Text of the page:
THE BLUE CRAB is at home on many menus—but its more select grade of meat is particularly suited to elegant appetizers and upscale entrees at catered events.
When it comes to seafood, nothing beats the delicate, sweet succulence of the versatile blue crab (Callinectes sapidus). Admittedly, this writer is biased, having grown up on a steady diet of hard and soft shell crabs on the shores of Maryland's Chesapeake Bay.
But for noncommercial operators, blue crab has many applications, depending on needs and budget (see list of grades below). A formal function might call for plump and savory crab cakes using the more costly, premium back fin or lump meat, while a casual menu could feature the value-priced claw meat in soups, quesadillas or salads.
Blue crabs are found in brackish estuaries and bays from Cape Cod to the Gulf of Mexico. Blue tinges on dark shells and blue patches on the legs give the crab its name. The largest concentration is in Chesapeake and Delaware Bays off Maryland and Virginia. Due to depleted populations, a very close species to the blue, the blue swimming crab, is increasingly being imported from Southeast Asia.
Blue crab meat has a rich, sweet, buttery flavor. The body meat is delicately flavored, while claw meat is nutty. Live crabs can be steamed or boiled and eaten immediately or used in sauces or salads.
Grades of crab meat
Colossal and jumbo lump are perceived as the "Rolls Royces" and "Bentleys" of crab meat, though they are the most commonly misused grades of crabmeat. While the lumps are large and the meat is white, colossal and jumbo lump are best used in upscale cocktail presentations or in sautes. Colossal consists of the extra large lumps of unbroken meat, while jumbo lump consists of the two largest muscles from the swimming fins of the crab.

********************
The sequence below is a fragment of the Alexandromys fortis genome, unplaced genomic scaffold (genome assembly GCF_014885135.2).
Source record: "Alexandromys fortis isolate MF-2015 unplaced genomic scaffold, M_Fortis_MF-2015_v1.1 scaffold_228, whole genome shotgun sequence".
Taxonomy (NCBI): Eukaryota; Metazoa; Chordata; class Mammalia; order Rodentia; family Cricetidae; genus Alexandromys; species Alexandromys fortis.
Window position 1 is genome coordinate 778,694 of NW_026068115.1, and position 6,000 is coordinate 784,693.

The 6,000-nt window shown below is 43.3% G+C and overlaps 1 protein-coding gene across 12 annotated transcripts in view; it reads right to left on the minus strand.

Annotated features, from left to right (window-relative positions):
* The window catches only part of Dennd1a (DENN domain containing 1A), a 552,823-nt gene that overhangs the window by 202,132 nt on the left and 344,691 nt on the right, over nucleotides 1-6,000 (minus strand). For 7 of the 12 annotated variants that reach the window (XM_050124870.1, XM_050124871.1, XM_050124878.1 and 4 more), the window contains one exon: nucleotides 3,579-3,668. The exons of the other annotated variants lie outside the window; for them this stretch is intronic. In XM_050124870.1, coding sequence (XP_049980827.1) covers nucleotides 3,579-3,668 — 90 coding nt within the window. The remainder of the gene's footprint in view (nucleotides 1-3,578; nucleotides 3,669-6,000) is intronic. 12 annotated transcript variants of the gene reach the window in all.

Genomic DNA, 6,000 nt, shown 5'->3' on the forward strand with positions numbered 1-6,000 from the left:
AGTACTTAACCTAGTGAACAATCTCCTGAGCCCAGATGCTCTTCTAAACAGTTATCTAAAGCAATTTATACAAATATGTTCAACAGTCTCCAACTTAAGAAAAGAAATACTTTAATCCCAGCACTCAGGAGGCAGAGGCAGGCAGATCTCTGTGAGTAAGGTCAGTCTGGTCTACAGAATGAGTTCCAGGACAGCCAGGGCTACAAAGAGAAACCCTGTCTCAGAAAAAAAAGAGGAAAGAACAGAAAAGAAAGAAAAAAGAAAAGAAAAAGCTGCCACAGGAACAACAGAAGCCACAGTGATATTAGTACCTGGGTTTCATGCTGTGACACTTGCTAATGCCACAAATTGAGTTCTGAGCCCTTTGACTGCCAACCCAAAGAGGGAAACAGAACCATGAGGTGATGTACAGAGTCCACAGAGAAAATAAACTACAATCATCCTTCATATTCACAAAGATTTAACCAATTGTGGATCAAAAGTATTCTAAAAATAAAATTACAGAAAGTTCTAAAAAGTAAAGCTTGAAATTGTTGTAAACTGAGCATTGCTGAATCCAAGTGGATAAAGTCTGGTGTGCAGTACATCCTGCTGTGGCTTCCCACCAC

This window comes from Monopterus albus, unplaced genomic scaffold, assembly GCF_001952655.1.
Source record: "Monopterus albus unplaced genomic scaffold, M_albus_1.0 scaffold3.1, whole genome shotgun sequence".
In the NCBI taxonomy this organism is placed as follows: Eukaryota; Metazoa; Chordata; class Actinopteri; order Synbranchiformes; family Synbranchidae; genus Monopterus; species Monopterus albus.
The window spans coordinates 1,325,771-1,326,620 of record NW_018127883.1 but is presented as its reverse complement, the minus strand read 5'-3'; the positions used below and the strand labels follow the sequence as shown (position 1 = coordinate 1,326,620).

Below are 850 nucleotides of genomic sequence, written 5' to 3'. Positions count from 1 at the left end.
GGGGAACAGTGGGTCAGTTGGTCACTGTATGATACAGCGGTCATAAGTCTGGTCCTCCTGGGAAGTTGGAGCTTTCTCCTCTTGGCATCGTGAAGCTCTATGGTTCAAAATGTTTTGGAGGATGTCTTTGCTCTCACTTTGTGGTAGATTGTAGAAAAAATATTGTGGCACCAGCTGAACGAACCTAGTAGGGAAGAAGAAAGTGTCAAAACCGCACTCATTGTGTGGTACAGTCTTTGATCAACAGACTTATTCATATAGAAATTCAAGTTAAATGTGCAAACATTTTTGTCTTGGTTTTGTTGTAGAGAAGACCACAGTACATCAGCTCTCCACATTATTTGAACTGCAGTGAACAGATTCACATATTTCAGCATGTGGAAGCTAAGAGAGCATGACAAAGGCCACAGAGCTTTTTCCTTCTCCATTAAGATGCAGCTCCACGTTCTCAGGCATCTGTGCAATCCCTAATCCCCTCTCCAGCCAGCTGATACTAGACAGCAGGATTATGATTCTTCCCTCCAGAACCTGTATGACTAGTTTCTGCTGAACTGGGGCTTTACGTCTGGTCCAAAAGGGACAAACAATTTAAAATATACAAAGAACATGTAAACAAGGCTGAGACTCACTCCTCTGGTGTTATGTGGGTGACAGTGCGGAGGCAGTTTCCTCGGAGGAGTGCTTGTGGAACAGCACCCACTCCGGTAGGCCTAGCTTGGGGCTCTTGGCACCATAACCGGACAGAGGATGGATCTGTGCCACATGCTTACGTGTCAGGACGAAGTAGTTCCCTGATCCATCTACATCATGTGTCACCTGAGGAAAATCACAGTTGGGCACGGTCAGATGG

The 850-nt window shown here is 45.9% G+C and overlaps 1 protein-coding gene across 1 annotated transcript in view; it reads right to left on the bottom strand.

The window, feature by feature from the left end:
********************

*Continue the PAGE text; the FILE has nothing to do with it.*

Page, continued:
Many users have the impression that the flavor of colossal and jumbo lump is better than other grades of crab meat. This is not necessarily true. The size of the lump is the only thing that really distinguishes these grades from other white meat grades. If a chef breaks up the lumps for a recipe, he could easily use another grade of meat.
Backfin meat is ideal for upscale operations that feature crab dishes. Backfin is a blend of broken pieces of lump and special grade crab meat. It is perfect for crab cakes, sautes, crab toppings or cold salads. Backfin makes a beautiful presentation when stuffing fish, chicken, vegetables or seafood.
Special grade crab meat is often the most versatile grade for most recipes and quite profitable. It consists of the smaller flakes of white meat from the body of the crab—perfect for crab cakes, salads, quesadillas, wraps, stuffed mushroom caps and crab balls. It is individual pieces from the body cavities of the crab, but it carries the same bright white color and flavor as backfin and jumbo lump with an appropriate price tag for casual dining or quick service.
Claw meat is from the swimming fins of the crab. It is brown meat with a stronger flavor profile which makes claw meat ideal for dishes with heavy sauces or in dips and soups. It is also ideal for price sensitive menu items. Crab cakes can be made with claw meat. Try a Thai crabmeat salad, a crab fritter, or crab spring rolls.
Claw fingers are not a grade of crab meat. They are the pinchers or tips of the claws and they make unique hors d'oeuvres or garnishes. Wrap a claw finger with a crab stuffing mixture or serve them in a cocktail dish. They, too, are an inexpensive way to add crab meat to menus.
Crab meat is available fresh, frozen or pasteurized.
With pasteurization, fresh crabs are cooked and then allowed to cool. The meat is then hand-picked, graded and placed in cans, then hermetically sealed and pasteurized. Pasteurization destroys natural pathogenic microorganisms to extend shelf life without adding artificial preservatives. Once pasteurized, the product has a shelf life of 12 months in cans or refrigerated in plastic containers.